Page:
After a little over two months since the start of the 2021 Atlantic hurricane season on June 1, we may expect to witness even more hurricanes and named storms than scientists projected before the season ends on November 30.
In an online briefing on Wednesday (August 4), scientists from the National Oceanic and Atmospheric Administration (NOAA) revised their hurricane season forecast for May 20.
They had earlier warned of above-normal hurricane activity in May, and their update verified the presence of atmospheric and ocean conditions that promote higher-than-average storm activity, according to Live Science.
According to NOAA, one such cause is the rising likelihood of a developing La Nia. This climatic trend pulls warm Pacific Ocean waters toward Asia while bringing colder water to the surface along the western coast of North America.
As a result, the Atlantic hurricane season can be more severe when La Nia dominates, and waters surrounding the equatorial Pacific are colder, according to Matthew Rosencrans, a lead seasonal hurricane forecaster at NOAA's Climate Prediction Center who spoke at the briefing.
According to the revised forecast, the season will see 15 to 21 named storms, up from 13 to 20 predicted in May. Seven to ten of them are expected to reach hurricane strength, compared to six to ten storms predicted in May.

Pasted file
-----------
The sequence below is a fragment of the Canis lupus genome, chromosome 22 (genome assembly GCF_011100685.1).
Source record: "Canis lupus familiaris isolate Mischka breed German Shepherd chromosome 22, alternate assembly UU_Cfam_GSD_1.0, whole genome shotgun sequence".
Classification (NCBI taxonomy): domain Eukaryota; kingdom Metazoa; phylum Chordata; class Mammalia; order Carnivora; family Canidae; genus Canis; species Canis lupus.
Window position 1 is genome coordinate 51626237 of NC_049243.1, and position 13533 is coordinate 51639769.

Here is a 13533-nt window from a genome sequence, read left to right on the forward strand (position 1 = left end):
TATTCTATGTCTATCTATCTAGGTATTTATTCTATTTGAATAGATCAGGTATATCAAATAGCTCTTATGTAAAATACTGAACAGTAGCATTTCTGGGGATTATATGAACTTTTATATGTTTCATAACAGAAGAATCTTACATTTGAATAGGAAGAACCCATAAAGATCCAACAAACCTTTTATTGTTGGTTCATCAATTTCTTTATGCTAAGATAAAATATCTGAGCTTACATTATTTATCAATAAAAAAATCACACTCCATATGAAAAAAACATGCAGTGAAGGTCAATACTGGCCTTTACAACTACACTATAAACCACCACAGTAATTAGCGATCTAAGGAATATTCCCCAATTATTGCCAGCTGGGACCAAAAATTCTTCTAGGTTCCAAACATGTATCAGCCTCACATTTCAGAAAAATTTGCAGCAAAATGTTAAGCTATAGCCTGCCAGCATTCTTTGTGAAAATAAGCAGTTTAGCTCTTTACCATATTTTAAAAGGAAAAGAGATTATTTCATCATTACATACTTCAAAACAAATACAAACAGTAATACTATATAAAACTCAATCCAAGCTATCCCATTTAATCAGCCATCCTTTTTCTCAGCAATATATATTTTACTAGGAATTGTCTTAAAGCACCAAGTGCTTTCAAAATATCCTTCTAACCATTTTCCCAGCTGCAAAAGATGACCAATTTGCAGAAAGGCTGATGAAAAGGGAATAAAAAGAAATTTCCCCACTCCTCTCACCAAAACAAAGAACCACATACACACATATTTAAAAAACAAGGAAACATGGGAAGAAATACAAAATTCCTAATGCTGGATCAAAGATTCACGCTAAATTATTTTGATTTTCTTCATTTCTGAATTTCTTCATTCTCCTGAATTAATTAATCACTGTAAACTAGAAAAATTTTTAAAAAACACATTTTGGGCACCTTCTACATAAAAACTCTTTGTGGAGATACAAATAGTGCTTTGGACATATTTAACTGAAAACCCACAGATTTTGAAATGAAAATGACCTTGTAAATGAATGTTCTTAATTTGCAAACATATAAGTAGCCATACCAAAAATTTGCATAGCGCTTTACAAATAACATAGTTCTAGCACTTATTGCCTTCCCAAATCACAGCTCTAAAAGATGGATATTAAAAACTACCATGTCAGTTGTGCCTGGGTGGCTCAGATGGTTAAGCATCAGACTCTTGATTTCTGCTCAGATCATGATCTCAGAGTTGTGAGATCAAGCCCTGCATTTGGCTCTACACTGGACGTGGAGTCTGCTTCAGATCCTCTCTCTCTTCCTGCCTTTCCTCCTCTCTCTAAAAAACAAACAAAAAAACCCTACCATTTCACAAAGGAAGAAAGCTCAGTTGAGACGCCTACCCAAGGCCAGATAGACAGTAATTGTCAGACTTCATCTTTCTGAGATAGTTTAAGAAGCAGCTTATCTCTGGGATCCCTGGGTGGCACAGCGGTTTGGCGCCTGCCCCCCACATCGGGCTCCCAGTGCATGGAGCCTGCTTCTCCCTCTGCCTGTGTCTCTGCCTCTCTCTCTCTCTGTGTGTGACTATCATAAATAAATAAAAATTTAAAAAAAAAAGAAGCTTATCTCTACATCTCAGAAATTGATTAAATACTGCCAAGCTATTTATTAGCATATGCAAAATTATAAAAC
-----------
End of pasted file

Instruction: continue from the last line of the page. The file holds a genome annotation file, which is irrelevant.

The number of projected significant hurricanes - those that grow to Category 3 or higher and with winds of at least 111 mph (178 km/h) - has not changed, with three to five storms forecast.
2021 Hurricane Season
While the hurricane season of 2021 is only in its early stages, it has already set a new record. So far, five named storms have developed, with the fifth - Elsa - developing into a hurricane. Elsa, which hit Florida on July 7, was the fifth named storm to form in the Atlantic, according to Rosencrans.
NOAA Administrator Rick Spinrad stated in a statement that the season's activity "does not show any indications of relenting as it reaches the peak months ahead." (Hurricane season runs from mid-August until the end of October.)
If you live in a high-risk coastal location, how can you prepare for hurricane season? According to the NOAA statement, visit the Federal Emergency Management Agency's Ready.gov website for information on preparing your house before storms strike and how to stay safe during a storm.
You may also monitor hurricane updates and alerts on the National Hurricane Center's Hurricanes.gov website.
At the briefing, Rosencrans stated, "Now is the moment to be attentive about preparedness plans and potential actions." "Hurricanes are not only known for their devastating winds, but also for their deadly storm surges and heavy rain, which can result in floods. So regardless of the expected activity, one storm can have disastrous consequences for people and communities."
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